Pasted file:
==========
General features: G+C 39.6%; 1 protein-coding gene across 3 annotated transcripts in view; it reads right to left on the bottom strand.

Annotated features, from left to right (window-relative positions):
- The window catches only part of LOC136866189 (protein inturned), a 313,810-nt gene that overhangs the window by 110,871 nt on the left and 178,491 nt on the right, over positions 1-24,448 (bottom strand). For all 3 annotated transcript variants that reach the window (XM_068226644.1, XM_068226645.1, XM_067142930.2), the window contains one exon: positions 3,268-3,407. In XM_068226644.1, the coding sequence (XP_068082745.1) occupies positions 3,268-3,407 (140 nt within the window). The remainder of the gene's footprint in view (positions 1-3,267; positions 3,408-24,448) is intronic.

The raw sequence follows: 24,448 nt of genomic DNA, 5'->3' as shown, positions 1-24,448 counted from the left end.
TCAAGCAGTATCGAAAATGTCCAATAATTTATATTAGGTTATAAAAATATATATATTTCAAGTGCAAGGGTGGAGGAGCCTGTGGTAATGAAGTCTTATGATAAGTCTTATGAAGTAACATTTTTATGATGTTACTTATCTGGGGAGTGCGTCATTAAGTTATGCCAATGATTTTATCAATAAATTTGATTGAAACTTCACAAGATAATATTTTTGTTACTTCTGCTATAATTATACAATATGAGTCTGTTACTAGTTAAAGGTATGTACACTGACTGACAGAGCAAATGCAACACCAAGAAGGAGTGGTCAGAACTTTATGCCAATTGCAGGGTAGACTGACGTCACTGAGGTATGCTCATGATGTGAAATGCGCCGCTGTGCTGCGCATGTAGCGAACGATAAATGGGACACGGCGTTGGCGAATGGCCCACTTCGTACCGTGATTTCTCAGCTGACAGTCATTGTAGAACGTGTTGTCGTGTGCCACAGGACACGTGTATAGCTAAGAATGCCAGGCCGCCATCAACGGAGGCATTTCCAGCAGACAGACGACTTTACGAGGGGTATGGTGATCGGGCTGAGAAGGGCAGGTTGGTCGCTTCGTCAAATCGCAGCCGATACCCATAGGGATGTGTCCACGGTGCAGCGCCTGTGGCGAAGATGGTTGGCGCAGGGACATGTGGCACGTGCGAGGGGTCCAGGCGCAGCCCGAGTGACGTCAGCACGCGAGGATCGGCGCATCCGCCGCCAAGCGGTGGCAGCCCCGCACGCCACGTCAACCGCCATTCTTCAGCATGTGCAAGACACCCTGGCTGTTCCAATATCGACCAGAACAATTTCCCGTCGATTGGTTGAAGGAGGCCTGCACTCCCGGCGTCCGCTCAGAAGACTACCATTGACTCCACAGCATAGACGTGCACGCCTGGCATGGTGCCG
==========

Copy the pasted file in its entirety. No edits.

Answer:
General features: G+C 39.6%; 1 protein-coding gene across 3 annotated transcripts in view; it reads right to left on the bottom strand.

Annotated features, from left to right (window-relative positions):
- The window catches only part of LOC136866189 (protein inturned), a 313,810-nt gene that overhangs the window by 110,871 nt on the left and 178,491 nt on the right, over positions 1-24,448 (bottom strand). For all 3 annotated transcript variants that reach the window (XM_068226644.1, XM_068226645.1, XM_067142930.2), the window contains one exon: positions 3,268-3,407. In XM_068226644.1, the coding sequence (XP_068082745.1) occupies positions 3,268-3,407 (140 nt within the window). The remainder of the gene's footprint in view (positions 1-3,267; positions 3,408-24,448) is intronic.

The raw sequence follows: 24,448 nt of genomic DNA, 5'->3' as shown, positions 1-24,448 counted from the left end.
TCAAGCAGTATCGAAAATGTCCAATAATTTATATTAGGTTATAAAAATATATATATTTCAAGTGCAAGGGTGGAGGAGCCTGTGGTAATGAAGTCTTATGATAAGTCTTATGAAGTAACATTTTTATGATGTTACTTATCTGGGGAGTGCGTCATTAAGTTATGCCAATGATTTTATCAATAAATTTGATTGAAACTTCACAAGATAATATTTTTGTTACTTCTGCTATAATTATACAATATGAGTCTGTTACTAGTTAAAGGTATGTACACTGACTGACAGAGCAAATGCAACACCAAGAAGGAGTGGTCAGAACTTTATGCCAATTGCAGGGTAGACTGACGTCACTGAGGTATGCTCATGATGTGAAATGCGCCGCTGTGCTGCGCATGTAGCGAACGATAAATGGGACACGGCGTTGGCGAATGGCCCACTTCGTACCGTGATTTCTCAGCTGACAGTCATTGTAGAACGTGTTGTCGTGTGCCACAGGACACGTGTATAGCTAAGAATGCCAGGCCGCCATCAACGGAGGCATTTCCAGCAGACAGACGACTTTACGAGGGGTATGGTGATCGGGCTGAGAAGGGCAGGTTGGTCGCTTCGTCAAATCGCAGCCGATACCCATAGGGATGTGTCCACGGTGCAGCGCCTGTGGCGAAGATGGTTGGCGCAGGGACATGTGGCACGTGCGAGGGGTCCAGGCGCAGCCCGAGTGACGTCAGCACGCGAGGATCGGCGCATCCGCCGCCAAGCGGTGGCAGCCCCGCACGCCACGTCAACCGCCATTCTTCAGCATGTGCAAGACACCCTGGCTGTTCCAATATCGACCAGAACAATTTCCCGTCGATTGGTTGAAGGAGGCCTGCACTCCCGGCGTCCGCTCAGAAGACTACCATTGACTCCACAGCATAGACGTGCACGCCTGGCATGGTGCCG